WASHINGTON-The success of anti-lock brakes may come down to breaking old driving habits. According to two recently released studies, the performance of ABS has been variable. Researchers conclude many drivers might be using them incorrectly.
Drivers shouldn't pump anti-lock brakes, the opposite of what most drivers traditionally have been taught.
``We want to remind people that when they step on the brake, you want to push down hard and keep the pedal pushed down,'' said Dr. Ricardo Martinez, head of the National Highway Traffic Safety Administration, which released its ABS study Feb. 1.
He said NHTSA would suspend rulemaking on ABS in passenger cars and light trucks until it could learn more about how such systems operate in those vehicles.
The NHTSA report showed mixed results for ABS performance. Cars with such systems had a 24-percent decrease in multivehicle fatal crashes, compared with cars without ABS, and a 27- percent drop in pedestrian and bicycle fatalities involving cars.
Anti-lock brake systems are designed to prevent a vehicle's wheels from locking to give better control and decrease stopping distance during emergency braking.
When the anti-lock brakes engage, the driver won't hear the brakes squeal but will feel the pedal vibrating. That's because the system is working, pumping the brakes faster than humanly possible, Dr. Martinez said.
``But if you're not familiar with the system, you may think it's not working and take your foot off the pedal or turn to over correct.''
According to Charles Kahane, the mathematical statistician for the 150-page NHTSA study, there were 14 percent fewer nonfatal crashes among cars with anti-lock brakes on wet roads.
However, drivers with anti-lock brakes ran off the road, leading to a death inside the car, 28 percent more often in comparison with non-ABS vehicles, he said.
The reason for this is unclear, according to Dr. Martinez. ``We need to know whether this disturbing increase is a consequence of ABS, or is due to other causes.''
He believes drivers might be turning the wheel in anticipation of correcting skidding, which anti-lock brakes are designed to prevent.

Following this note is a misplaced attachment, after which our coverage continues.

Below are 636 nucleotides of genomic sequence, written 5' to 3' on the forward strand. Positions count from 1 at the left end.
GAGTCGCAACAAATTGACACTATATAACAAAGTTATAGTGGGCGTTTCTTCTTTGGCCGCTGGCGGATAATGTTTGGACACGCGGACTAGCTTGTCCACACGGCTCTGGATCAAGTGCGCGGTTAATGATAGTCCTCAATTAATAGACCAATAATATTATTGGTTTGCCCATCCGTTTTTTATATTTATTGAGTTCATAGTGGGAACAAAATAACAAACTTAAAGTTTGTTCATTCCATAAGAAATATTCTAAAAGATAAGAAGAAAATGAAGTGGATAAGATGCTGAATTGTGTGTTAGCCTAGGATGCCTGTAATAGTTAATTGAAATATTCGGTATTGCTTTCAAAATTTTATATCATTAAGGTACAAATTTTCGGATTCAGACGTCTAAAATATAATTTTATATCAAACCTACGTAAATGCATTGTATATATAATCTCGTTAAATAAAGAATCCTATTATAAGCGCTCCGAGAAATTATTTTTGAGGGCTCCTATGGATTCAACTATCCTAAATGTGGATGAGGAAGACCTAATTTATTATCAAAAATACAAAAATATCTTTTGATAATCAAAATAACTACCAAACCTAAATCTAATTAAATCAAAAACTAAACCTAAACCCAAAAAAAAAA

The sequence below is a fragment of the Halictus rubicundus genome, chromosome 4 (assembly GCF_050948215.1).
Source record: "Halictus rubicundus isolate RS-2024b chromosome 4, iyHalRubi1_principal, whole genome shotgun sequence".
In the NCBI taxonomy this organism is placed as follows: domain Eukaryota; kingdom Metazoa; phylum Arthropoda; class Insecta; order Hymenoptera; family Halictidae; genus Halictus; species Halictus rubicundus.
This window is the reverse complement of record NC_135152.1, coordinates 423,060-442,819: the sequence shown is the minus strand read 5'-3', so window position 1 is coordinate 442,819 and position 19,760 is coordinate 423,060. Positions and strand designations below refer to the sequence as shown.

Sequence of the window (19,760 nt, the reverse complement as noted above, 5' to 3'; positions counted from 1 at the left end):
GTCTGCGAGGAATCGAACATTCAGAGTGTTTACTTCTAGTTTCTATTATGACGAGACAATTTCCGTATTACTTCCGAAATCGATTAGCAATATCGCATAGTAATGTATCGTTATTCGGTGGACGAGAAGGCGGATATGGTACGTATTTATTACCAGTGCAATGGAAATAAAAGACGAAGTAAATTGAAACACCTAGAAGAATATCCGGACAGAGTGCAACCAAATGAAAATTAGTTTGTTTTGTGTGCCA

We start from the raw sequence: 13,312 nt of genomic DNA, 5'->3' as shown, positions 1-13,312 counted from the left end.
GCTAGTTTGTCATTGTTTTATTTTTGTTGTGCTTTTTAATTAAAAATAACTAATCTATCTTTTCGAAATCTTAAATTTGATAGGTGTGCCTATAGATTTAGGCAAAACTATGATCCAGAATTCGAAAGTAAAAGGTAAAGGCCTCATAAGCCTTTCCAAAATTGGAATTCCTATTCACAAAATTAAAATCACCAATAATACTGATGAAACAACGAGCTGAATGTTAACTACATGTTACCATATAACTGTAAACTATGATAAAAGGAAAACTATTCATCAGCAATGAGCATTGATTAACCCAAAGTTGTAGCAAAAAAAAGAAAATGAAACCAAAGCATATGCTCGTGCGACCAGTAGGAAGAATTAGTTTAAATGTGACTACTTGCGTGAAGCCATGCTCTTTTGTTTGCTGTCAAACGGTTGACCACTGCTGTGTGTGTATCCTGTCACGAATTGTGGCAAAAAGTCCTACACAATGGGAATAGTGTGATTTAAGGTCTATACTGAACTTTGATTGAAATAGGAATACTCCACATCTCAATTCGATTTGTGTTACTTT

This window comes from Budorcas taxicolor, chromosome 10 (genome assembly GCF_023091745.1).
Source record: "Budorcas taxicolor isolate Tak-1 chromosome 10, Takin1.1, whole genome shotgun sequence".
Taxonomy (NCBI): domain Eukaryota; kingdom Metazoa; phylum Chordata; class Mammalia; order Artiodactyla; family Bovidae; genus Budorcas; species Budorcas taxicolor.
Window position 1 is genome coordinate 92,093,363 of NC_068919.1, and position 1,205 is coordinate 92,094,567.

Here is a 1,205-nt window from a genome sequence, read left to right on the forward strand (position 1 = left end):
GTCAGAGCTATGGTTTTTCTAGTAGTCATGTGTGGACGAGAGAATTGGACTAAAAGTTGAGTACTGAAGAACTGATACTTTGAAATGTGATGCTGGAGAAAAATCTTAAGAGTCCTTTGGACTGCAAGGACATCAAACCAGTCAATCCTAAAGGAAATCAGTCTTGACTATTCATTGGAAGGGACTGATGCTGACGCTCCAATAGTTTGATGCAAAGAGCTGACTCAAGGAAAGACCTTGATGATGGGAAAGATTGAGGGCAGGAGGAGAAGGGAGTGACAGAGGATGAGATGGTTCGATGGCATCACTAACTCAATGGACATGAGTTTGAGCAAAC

``A driver hitting the anti-lock brakes only needs to turn enough to avoid hitting objects such as other cars,'' he said. ``The car will go in the direction the driver turns.''
NHTSA, the safety arm of the Department of Transportation, studied 4,000 fatal crashes from 1989-93 in the Fatal Accident Reporting System, which accumulates crash data. It also used records on 47,000 cars in accident reports from 1990-92 in Florida, Pennsylvania and Missouri.
A study released Feb. 2 by the Highway Loss Data Institute (HLDI), an organization funded by the insurance industry, was even less encouraging. It showed ABS neither reduces the frequency nor the cost of car accidents.
A claim was $2,375, on average, for each 1991 car without anti-lock brakes, and $2,469 for those with them. The frequency of claims was 7.5 percent in 1991 and 7.6 percent in 1992.
The institute study was based on a comparison of insurance claims between 693,057 General Motors Corp. cars with anti-lock brakes built in 1992 and 514,662 same-model GM cars without them built in 1991.
The insurance industry currently gives discounts to drivers whose cars have anti-lock brakes.
``(There's) nothing wrong with the (ABS) technology,'' said HLDI President Brian O'Neill. ``(But) the circumstances are rare in which anti-locks can help. Not as many crashes as people suppose are preceded by loss of control that anti-locks can prevent.''
While the HLDI's conclusions are more pessimistic than the government study, Mr. O'Neill agreed with Dr. Martinez about what might be driving the numbers.
``When it's wet, go somewhere off-road like a parking lot and practice hard braking so the anti-lock feature is engaged,'' Mr. O'Neill suggested. ``It's important to `unlearn' past braking habits.''
ABS does not necessarily shorten stopping distances, nor will it prevent skidding caused by non-braking maneuvers, such as going too fast around a curve.
Above all, both groups warned motorists to never pump anti-lock brakes-the system will engage only if the driver's foot is kept on the brake.
ABS is on about half of 1994 vehicles. The government does not require anti-lock brakes in cars.
Ms. O'Brien is an Associated Press writer. Miles Moore, TIRE BUSINESS' Washington correspondent, contributed to this report.